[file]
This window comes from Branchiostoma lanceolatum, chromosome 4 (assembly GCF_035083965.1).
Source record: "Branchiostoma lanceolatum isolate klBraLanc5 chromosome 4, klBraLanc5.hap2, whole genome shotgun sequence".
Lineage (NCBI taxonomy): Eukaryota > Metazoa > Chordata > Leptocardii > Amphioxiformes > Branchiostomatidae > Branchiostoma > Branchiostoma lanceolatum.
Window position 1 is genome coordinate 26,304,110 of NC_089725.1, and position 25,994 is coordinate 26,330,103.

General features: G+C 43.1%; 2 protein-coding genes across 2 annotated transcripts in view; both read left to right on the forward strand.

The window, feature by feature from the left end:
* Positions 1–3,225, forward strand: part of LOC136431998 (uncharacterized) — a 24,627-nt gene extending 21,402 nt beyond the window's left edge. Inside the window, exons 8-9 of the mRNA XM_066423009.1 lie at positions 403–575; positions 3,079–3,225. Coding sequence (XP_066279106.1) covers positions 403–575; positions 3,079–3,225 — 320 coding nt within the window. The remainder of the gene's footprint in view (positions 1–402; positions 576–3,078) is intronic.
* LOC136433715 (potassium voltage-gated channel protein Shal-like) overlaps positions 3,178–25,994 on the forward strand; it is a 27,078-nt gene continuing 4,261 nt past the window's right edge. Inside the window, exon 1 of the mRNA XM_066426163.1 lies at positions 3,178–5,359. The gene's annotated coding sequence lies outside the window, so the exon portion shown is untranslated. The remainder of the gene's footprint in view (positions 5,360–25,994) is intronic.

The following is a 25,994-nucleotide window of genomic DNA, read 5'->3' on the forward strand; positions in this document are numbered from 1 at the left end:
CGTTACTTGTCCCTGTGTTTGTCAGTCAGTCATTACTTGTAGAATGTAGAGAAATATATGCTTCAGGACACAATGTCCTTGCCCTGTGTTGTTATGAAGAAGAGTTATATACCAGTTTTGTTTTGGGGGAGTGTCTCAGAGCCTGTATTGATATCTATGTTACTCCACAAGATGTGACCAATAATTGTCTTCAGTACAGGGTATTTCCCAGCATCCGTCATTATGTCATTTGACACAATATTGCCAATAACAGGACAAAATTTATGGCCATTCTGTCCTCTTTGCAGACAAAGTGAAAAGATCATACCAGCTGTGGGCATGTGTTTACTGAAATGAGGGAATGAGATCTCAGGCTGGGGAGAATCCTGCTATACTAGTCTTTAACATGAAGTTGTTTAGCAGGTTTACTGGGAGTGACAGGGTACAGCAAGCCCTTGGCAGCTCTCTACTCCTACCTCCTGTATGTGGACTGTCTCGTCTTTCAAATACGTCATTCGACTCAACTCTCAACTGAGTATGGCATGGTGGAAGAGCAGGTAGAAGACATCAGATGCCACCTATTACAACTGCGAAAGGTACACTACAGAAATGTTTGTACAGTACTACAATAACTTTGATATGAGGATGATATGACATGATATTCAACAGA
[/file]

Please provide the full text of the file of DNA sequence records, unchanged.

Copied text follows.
This window comes from Branchiostoma lanceolatum, chromosome 4 (assembly GCF_035083965.1).
Source record: "Branchiostoma lanceolatum isolate klBraLanc5 chromosome 4, klBraLanc5.hap2, whole genome shotgun sequence".
Lineage (NCBI taxonomy): Eukaryota > Metazoa > Chordata > Leptocardii > Amphioxiformes > Branchiostomatidae > Branchiostoma > Branchiostoma lanceolatum.
Window position 1 is genome coordinate 26,304,110 of NC_089725.1, and position 25,994 is coordinate 26,330,103.

General features: G+C 43.1%; 2 protein-coding genes across 2 annotated transcripts in view; both read left to right on the forward strand.

The window, feature by feature from the left end:
* Positions 1–3,225, forward strand: part of LOC136431998 (uncharacterized) — a 24,627-nt gene extending 21,402 nt beyond the window's left edge. Inside the window, exons 8-9 of the mRNA XM_066423009.1 lie at positions 403–575; positions 3,079–3,225. Coding sequence (XP_066279106.1) covers positions 403–575; positions 3,079–3,225 — 320 coding nt within the window. The remainder of the gene's footprint in view (positions 1–402; positions 576–3,078) is intronic.
* LOC136433715 (potassium voltage-gated channel protein Shal-like) overlaps positions 3,178–25,994 on the forward strand; it is a 27,078-nt gene continuing 4,261 nt past the window's right edge. Inside the window, exon 1 of the mRNA XM_066426163.1 lies at positions 3,178–5,359. The gene's annotated coding sequence lies outside the window, so the exon portion shown is untranslated. The remainder of the gene's footprint in view (positions 5,360–25,994) is intronic.

The following is a 25,994-nucleotide window of genomic DNA, read 5'->3' on the forward strand; positions in this document are numbered from 1 at the left end:
CGTTACTTGTCCCTGTGTTTGTCAGTCAGTCATTACTTGTAGAATGTAGAGAAATATATGCTTCAGGACACAATGTCCTTGCCCTGTGTTGTTATGAAGAAGAGTTATATACCAGTTTTGTTTTGGGGGAGTGTCTCAGAGCCTGTATTGATATCTATGTTACTCCACAAGATGTGACCAATAATTGTCTTCAGTACAGGGTATTTCCCAGCATCCGTCATTATGTCATTTGACACAATATTGCCAATAACAGGACAAAATTTATGGCCATTCTGTCCTCTTTGCAGACAAAGTGAAAAGATCATACCAGCTGTGGGCATGTGTTTACTGAAATGAGGGAATGAGATCTCAGGCTGGGGAGAATCCTGCTATACTAGTCTTTAACATGAAGTTGTTTAGCAGGTTTACTGGGAGTGACAGGGTACAGCAAGCCCTTGGCAGCTCTCTACTCCTACCTCCTGTATGTGGACTGTCTCGTCTTTCAAATACGTCATTCGACTCAACTCTCAACTGAGTATGGCATGGTGGAAGAGCAGGTAGAAGACATCAGATGCCACCTATTACAACTGCGAAAGGTACACTACAGAAATGTTTGTACAGTACTACAATAACTTTGATATGAGGATGATATGACATGATATTCAACAGA